When the boy starts to die!

Walking downhill to my car – which was valued @ £100 recently, I looked down at my feet and like a flash remarked to myself how different I didn’t feel as compared to me a decade earlier. This is the lie of growing up: for some, your dimensions change in scale thus making you unaware that time’s relentless purge has, and is, working.

All of a sudden I took stock – such an adult thing – and realised I was almost 27, Married, deeply in love, holding responsibilities, and about to drive a car. Fear, excitement, trepidation, and sorrow washed over me in waves. There were long summer days when all I worried about was the grasshopper I was hunting, or the accuracy of the slingshot my older brother Simon was making. These were the carefree days before I learnt how to conceal my tears, and my pain. (I’ve become so proficient at it they don’t even fall when I’m alone. When I feel the cry it is in much the same way as before but my eyes are too proud). The boy was dying, I needed to keep him alive.

What was the difference between us? Brutal Honesty. He was surviving on the fumes of my loud farts, on the rush while playing football. He loved it when I cared honestly for myself and others, or when while driving home, I marvelled at the yellow motorway streetlights that led straight into the red sunset (I used to tell myself, and still believe it sometimes, that God painted fresh sunrises and sunsets just for me). He loved standing in font of the grill and watching the fire, smiling without reflecting: enjoying the moment. Running for fun, rolling down hills, hiking, biking, and doing handstands.

But wounds from hurt people, threats from insensitive people, pain from fearful people, and lack of courage from myself – to swim against the tide – are chocking him.

I promise him I’ll try. They sound like the empty promises of a realistic – cynical – adult, given to an ever hopeful child. He hopes we survive.

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Poetry 034: The seat

A poem about a blind poet

Seated, he heard the foreign sounds
Of passing cars, of children, of hounds,
Of planes sailing through the clouds
Of silent moments, and of crowds.
The wind through the leaves whistled
The bamboo heaved along with the thistles
Distant worlds in torrents neared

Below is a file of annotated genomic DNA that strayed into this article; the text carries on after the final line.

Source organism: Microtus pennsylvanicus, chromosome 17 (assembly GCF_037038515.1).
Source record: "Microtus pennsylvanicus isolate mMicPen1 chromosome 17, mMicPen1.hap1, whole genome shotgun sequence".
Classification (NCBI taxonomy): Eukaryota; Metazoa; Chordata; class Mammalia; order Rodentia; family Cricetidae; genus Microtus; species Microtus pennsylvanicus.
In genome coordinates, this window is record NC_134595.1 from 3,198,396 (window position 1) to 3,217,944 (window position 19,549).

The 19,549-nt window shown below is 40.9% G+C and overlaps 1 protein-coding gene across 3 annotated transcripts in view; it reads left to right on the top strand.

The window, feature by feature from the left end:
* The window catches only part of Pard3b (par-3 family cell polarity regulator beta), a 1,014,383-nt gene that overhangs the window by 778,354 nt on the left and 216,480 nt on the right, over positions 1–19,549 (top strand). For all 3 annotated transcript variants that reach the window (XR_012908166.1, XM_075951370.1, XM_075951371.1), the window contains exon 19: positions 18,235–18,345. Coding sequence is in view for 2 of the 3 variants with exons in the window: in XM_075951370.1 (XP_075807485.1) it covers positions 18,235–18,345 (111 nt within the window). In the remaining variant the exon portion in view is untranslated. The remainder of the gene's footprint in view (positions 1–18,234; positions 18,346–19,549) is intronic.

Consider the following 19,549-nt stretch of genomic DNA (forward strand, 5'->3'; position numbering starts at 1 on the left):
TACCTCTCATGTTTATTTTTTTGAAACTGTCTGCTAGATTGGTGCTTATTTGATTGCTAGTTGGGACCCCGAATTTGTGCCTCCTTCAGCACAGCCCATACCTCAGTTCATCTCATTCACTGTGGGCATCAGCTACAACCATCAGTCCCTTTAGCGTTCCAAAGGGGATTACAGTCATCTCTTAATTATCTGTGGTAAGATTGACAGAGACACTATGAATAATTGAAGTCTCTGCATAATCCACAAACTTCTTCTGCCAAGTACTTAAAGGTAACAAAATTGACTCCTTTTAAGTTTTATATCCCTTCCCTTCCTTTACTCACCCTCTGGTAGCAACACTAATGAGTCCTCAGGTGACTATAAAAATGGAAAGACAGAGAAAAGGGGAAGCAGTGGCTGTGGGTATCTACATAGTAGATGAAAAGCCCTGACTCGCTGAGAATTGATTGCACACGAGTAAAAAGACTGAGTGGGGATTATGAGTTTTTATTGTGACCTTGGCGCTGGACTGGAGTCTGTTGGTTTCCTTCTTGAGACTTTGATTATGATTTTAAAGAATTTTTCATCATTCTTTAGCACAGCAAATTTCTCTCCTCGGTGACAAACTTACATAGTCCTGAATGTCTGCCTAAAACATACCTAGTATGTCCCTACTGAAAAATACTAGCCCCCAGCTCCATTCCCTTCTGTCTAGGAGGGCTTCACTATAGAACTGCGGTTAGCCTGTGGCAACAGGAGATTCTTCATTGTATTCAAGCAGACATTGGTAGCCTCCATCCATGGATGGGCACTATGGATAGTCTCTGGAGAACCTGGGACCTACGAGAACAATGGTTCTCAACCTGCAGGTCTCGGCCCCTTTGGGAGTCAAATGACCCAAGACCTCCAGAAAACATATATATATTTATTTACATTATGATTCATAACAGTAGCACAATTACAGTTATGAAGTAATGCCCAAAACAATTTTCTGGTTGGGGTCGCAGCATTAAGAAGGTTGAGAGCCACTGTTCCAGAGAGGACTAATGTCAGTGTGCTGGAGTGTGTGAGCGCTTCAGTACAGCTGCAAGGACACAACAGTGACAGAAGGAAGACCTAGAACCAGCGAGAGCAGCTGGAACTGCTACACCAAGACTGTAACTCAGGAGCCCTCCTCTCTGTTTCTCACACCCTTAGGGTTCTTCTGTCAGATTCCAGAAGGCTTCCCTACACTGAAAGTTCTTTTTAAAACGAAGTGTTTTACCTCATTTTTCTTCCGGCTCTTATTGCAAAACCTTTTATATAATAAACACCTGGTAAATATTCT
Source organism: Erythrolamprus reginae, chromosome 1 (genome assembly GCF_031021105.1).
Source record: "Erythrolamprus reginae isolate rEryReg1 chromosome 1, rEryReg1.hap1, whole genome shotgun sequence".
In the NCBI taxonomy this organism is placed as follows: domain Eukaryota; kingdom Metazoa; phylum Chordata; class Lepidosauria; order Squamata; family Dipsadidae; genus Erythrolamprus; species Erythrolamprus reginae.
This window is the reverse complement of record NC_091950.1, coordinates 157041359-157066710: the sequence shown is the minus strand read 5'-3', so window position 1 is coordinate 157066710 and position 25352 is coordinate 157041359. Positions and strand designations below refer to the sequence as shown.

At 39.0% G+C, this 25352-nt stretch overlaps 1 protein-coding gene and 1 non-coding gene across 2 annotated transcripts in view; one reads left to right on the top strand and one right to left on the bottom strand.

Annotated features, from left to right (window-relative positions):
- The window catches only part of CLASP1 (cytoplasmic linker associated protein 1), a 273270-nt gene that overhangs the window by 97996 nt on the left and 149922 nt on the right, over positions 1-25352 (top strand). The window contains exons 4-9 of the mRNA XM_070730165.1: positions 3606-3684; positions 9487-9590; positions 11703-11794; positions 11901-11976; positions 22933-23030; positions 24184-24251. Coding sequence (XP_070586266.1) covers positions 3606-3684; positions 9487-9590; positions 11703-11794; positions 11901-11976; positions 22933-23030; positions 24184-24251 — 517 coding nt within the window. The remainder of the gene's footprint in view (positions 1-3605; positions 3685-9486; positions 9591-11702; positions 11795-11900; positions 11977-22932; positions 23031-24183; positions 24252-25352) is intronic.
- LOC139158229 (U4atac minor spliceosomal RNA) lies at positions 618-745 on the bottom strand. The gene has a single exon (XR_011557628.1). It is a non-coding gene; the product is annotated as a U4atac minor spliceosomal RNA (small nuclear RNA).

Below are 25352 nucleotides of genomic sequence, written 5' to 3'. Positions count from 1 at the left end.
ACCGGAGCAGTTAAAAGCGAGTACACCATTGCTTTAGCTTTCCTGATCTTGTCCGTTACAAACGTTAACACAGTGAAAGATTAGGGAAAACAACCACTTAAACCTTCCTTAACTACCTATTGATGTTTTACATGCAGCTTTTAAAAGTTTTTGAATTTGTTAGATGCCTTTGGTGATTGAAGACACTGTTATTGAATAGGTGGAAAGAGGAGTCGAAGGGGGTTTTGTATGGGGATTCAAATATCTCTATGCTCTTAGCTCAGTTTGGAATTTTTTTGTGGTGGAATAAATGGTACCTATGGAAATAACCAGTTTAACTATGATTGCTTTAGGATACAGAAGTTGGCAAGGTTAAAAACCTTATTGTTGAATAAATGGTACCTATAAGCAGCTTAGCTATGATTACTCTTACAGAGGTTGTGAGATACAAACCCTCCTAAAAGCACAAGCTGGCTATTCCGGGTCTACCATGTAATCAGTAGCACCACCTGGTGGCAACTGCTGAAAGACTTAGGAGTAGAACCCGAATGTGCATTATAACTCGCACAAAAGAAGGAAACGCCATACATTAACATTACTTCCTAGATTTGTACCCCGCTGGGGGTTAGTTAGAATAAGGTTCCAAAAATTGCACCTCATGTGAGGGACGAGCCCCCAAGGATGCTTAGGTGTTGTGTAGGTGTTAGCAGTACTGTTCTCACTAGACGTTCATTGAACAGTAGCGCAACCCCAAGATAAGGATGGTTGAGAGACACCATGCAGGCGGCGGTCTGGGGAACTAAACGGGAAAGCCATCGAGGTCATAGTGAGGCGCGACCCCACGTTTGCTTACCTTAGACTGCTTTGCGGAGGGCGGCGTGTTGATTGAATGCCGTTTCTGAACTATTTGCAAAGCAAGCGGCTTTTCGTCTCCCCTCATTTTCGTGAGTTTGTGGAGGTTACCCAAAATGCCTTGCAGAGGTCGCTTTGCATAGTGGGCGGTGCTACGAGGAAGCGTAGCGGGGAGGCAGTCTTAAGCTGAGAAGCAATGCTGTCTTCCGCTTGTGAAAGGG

But window blinds blocked out the mounds

Seated, he thought to find the nouns
For subtle smiles, for tickles, for frowns
For faces floating from the downs,
through greens, through forests, and through towns.
Deep within old cinders glistened
He strained his heart so it would listen
And the world without in torrents neared
But window blinds blocked out the mounds

© Denis Adide 2011

Poetry 033: Live!

“Let us make man in our own image
and in our likeness form him.”

Perfected yet dead; still he lay
void, recent from the deep.
No thoughts emerged nor receded
None pleaded for victory, none defeated,
And none rebelled: He was balanced,
inanimate, formed but still,
alive but perfectly dead.

Then breath, hovering over the deep;
the same that churned him from the mound,
approached from steep heaven
and un-barrened sea to seep
Awakening earth from death to sleep.

Inhaling, he embraced life – the gift;
drifting into the breath that once crept
into the crypt – fleshy heart at the mercy
of fleshed earth – made first animate.

Before him he saw his naked arms,
with naked eyes saw naked feet,
felt naked air be drafted in
and blown on naked skin.
Untamed wind within,
unchained wind without,
both whispering “Live!”

© Denis Adide 2012

 

Poetry 032: Happy Father’s day

Your absence –
felt more than empty clouds,
or late rains after hot days,
or delayed snow in the cold,
dark winter months,
or breath withheld
by clasping hands,
the dry well,
a moonless night,
shadowless willow,
no pulse on a flat line –
is killing me.

My heart –
like new shoots,
empty young beaks,
and soft small fingers –
reaches out,
calling
weeping
….
immersed in the hope
that wherever you are
on this, our day,
you’re happy.

© Denis Adide 2012

 

 

and to all who received him, all who believed. He gave the right to be called the sons of God

Poetry 031: Recompense

How am I to face the eyes of pity
that will surround and follow me
the rest of the days before they all
begin to forget, Knowing that I,
for the love – yours – sowed within,
am reaping eternal – internal – grief?

I can’t unless you give it all back.

I had enough love for four lifetimes
and more, all you to do was ask;
all you had to do was talk, take,
walk, live… give – a little.

Set my heart alight – immolate –